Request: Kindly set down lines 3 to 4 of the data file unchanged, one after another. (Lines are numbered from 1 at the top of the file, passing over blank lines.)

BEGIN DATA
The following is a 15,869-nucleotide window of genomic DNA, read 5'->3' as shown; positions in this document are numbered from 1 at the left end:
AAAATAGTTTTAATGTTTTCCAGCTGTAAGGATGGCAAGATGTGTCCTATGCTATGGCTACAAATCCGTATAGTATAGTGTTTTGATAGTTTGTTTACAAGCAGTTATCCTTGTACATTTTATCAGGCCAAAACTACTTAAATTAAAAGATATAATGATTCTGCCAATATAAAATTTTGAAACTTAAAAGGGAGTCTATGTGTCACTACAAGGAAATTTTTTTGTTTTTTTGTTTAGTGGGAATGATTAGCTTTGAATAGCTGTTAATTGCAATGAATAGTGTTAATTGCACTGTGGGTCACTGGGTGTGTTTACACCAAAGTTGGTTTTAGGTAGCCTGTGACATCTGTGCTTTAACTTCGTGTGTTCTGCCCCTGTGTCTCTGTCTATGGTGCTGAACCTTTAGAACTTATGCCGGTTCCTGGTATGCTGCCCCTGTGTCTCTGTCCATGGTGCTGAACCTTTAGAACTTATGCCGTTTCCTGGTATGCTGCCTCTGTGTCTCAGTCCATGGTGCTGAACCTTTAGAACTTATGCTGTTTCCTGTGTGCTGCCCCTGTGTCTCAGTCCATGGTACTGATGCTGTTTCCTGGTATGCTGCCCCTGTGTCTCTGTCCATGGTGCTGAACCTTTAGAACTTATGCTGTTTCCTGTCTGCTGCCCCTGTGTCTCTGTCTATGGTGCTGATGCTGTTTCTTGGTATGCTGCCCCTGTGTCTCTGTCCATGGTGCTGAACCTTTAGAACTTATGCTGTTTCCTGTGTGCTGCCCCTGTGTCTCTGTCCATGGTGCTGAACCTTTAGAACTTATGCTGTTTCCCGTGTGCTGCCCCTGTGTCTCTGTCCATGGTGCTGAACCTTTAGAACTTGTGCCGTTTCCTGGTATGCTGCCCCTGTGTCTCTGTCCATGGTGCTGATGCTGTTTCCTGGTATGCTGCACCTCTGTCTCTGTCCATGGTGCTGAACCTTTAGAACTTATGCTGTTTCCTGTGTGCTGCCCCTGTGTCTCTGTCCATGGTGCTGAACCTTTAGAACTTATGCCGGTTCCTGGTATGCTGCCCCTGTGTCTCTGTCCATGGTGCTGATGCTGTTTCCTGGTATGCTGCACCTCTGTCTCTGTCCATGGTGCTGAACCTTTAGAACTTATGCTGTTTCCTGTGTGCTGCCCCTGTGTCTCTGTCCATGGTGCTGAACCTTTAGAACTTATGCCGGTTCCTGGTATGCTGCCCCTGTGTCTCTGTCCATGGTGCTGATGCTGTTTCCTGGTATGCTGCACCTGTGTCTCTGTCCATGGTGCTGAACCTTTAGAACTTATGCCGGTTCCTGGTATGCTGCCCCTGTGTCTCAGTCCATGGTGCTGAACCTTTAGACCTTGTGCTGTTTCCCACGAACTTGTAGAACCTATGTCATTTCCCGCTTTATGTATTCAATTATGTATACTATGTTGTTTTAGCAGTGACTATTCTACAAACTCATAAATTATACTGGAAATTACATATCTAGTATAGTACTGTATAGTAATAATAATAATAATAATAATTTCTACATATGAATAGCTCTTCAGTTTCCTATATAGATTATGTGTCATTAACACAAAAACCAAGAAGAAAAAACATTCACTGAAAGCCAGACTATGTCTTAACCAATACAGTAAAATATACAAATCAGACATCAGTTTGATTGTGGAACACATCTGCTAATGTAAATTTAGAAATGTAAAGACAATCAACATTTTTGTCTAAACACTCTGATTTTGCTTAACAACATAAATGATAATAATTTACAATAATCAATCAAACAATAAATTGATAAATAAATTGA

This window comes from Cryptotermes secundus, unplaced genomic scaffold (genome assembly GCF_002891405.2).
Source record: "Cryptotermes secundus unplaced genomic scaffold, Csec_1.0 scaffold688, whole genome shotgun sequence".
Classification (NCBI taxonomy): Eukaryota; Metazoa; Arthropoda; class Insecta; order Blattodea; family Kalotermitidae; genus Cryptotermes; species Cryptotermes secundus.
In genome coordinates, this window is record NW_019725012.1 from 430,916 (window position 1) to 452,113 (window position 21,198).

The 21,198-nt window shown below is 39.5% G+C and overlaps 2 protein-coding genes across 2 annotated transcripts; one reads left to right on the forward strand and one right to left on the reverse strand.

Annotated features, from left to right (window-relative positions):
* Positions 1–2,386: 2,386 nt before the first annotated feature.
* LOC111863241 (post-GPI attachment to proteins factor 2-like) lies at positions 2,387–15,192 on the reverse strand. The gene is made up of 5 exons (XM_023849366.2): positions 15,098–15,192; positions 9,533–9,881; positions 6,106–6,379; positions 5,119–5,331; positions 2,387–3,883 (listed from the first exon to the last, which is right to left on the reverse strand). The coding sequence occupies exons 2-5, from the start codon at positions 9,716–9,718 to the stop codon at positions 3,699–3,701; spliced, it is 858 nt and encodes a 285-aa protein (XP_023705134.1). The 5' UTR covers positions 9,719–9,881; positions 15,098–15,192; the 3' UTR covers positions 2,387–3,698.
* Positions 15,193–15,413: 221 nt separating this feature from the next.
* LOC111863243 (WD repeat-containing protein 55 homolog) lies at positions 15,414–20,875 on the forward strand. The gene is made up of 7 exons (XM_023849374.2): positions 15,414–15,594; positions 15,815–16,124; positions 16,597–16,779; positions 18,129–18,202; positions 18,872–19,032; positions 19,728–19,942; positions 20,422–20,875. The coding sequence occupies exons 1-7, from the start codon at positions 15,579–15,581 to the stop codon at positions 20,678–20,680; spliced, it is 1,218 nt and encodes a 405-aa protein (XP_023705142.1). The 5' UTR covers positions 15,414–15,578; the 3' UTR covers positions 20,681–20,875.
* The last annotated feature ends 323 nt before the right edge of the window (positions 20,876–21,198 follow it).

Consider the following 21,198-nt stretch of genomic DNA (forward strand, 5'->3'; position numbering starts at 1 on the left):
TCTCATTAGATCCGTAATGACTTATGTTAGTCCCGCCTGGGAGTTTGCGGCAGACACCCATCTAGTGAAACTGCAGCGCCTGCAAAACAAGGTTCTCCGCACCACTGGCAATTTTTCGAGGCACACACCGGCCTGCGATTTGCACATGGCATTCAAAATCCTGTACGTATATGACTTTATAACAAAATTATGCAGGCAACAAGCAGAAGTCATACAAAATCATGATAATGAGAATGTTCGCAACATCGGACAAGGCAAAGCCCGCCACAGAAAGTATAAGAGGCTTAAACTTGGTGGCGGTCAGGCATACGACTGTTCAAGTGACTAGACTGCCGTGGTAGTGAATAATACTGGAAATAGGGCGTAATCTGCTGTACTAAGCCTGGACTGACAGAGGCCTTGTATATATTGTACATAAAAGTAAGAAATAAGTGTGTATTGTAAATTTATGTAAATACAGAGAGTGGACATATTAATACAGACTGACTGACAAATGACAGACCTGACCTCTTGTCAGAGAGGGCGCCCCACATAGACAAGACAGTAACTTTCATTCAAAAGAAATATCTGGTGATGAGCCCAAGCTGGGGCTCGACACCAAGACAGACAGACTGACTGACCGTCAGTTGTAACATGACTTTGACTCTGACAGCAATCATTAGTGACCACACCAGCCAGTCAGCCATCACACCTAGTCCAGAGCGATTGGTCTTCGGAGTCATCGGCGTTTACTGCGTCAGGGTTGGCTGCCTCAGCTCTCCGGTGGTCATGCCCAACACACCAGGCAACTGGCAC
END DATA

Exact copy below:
This window comes from Cryptotermes secundus, unplaced genomic scaffold (genome assembly GCF_002891405.2).
Source record: "Cryptotermes secundus unplaced genomic scaffold, Csec_1.0 scaffold688, whole genome shotgun sequence".